China is looking into accounting issues involving Chinese companies listed in North America, an official at the country’s securities regulator said in the watchdog’s first public remarks since a series of accounting scandals. Corporate misbehaviour, unfamiliarity with the U.S. market and some practices involved in overseas listings had all contributed to recent investor distrust of Chinese companies, said Wang Ou, vice head of research at the China Securities Regulatory Commission (CSRC). “First, we have to admit that some of our companies may have flaws. Second, our (companies’) understanding of the U.S. market and the measures to tackle risk there may be inadequate,” Wang said at a conference in Beijing this weekend. “We have contacts with the U.S. and its relevant regulatory bodies and we’re studying the issue together.”
Oh, and it isn’t necessary to issue a press release when your auditor ties out your cash balances.
The head of the IRS said Thursday that a government shutdown during tax season would be a challenge the agency has never confronted before — and one that would become more complicated as the April filing deadline draws closer. Doug Shulman, the IRS commissioner, also signaled at a House Ways and Means subcommittee hearing that his agency was discussing how to address a potential shutdown with the Obama administration, though he did not spell out any details of those talks. “We run a $13 billion financial services operation, so the idea of stopping it for a few days or a few weeks is strange,” Shulman said, adding that he was hopeful, based on ongoing negotiations, that a shutdown could be averted. [The Hill]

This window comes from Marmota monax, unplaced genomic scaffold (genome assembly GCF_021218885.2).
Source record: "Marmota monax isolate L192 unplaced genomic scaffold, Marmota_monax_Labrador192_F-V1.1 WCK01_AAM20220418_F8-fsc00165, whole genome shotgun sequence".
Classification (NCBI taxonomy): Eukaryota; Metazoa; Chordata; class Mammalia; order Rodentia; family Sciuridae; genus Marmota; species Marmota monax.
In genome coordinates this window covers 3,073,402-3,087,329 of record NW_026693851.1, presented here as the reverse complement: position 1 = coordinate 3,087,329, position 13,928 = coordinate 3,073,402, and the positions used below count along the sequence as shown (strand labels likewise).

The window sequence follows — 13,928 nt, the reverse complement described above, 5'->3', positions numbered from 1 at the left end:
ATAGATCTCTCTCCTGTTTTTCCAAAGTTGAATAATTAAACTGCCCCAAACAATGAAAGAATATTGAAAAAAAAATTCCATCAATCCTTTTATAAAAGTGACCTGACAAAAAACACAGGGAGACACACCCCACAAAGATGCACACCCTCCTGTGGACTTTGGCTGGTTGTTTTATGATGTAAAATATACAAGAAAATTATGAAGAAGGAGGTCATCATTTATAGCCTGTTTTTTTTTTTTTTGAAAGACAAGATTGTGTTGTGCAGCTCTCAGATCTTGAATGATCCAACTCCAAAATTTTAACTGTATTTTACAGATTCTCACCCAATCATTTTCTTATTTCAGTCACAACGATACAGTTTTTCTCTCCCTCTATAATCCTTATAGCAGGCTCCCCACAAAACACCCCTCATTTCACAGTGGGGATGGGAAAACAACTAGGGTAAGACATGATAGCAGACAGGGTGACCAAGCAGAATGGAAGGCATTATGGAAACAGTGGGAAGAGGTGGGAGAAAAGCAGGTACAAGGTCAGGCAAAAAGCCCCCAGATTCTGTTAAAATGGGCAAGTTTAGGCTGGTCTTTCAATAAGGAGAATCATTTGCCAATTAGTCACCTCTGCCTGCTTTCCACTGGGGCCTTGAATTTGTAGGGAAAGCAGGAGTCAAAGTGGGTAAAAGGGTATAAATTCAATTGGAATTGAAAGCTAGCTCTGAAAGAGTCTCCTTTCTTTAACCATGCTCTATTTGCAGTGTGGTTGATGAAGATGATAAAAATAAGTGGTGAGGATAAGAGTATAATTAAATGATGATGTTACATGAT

Which is significant because A) neither of the current candidates has cyborg abilities that would allow them to go back in time to fix anything and B) some people were getting antsy:
“You’ve got to get things moving. You’ve got to patch something together to keep operations going,” said John Moorlach, an Orange County supervisor.
Having a state budget in law is “extraordinarily important,” added Mayor Chuck Reed of San Jose, California’s third-largest city.
Yeah, after 100 days, you figure you should slap something together. A sorry-ass $87.5 billion budget for one of the largest economies on EARTH is better than no budget at all, amiright?
California budget approved 100 days late [Reuters]